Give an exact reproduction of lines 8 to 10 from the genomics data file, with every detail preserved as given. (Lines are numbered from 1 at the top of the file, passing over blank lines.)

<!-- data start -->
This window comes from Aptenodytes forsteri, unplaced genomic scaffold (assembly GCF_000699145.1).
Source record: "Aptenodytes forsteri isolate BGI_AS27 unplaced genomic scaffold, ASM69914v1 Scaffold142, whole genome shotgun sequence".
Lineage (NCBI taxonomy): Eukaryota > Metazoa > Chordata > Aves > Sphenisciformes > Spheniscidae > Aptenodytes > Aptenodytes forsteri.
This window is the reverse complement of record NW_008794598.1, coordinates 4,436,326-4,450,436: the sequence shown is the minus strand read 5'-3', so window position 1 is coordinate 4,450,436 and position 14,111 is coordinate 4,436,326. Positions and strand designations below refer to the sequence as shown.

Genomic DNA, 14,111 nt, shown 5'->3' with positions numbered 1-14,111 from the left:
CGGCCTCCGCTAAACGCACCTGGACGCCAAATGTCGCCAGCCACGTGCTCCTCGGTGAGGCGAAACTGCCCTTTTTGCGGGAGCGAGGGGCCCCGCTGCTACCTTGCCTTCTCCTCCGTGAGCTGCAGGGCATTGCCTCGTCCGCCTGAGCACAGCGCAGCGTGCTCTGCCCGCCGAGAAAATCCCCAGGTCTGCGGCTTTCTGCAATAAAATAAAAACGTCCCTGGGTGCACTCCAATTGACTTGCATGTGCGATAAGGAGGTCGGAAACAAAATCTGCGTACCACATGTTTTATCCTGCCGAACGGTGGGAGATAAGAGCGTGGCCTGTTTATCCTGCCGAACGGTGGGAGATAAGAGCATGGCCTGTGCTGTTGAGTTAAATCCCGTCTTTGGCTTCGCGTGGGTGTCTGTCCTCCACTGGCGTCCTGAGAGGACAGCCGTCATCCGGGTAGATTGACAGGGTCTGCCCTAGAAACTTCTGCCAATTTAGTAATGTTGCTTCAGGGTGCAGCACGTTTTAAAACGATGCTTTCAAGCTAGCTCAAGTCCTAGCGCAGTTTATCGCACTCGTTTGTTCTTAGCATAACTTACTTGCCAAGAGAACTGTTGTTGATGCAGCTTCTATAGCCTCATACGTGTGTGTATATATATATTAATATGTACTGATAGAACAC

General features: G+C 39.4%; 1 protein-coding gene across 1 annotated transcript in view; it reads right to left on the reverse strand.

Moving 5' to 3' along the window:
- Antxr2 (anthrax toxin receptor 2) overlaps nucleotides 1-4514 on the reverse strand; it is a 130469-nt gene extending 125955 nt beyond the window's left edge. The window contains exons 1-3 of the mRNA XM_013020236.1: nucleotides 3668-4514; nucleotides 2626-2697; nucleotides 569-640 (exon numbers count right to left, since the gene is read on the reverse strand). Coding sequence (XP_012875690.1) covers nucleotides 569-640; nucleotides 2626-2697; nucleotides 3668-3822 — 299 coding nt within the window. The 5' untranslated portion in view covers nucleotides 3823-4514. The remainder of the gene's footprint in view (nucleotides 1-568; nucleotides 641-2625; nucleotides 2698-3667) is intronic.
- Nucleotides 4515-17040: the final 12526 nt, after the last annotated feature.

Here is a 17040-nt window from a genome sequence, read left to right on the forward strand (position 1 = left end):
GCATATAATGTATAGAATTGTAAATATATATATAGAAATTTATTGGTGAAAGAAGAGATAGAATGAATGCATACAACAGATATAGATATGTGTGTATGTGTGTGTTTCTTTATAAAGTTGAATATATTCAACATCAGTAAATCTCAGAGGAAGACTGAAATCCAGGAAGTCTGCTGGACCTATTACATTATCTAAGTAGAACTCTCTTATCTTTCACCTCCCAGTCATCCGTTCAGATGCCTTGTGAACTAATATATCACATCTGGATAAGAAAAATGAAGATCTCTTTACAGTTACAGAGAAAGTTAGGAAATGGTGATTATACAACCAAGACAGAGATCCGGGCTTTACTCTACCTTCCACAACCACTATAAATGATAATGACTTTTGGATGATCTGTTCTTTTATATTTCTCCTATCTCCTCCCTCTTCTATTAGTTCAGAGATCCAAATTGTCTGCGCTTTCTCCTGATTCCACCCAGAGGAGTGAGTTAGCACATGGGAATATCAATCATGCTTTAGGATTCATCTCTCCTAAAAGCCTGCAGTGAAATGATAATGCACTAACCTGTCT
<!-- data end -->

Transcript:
Moving 5' to 3' along the window:
- Antxr2 (anthrax toxin receptor 2) overlaps nucleotides 1-4514 on the reverse strand; it is a 130469-nt gene extending 125955 nt beyond the window's left edge. The window contains exons 1-3 of the mRNA XM_013020236.1: nucleotides 3668-4514; nucleotides 2626-2697; nucleotides 569-640 (exon numbers count right to left, since the gene is read on the reverse strand). Coding sequence (XP_012875690.1) covers nucleotides 569-640; nucleotides 2626-2697; nucleotides 3668-3822 — 299 coding nt within the window. The 5' untranslated portion in view covers nucleotides 3823-4514. The remainder of the gene's footprint in view (nucleotides 1-568; nucleotides 641-2625; nucleotides 2698-3667) is intronic.
- Nucleotides 4515-17040: the final 12526 nt, after the last annotated feature.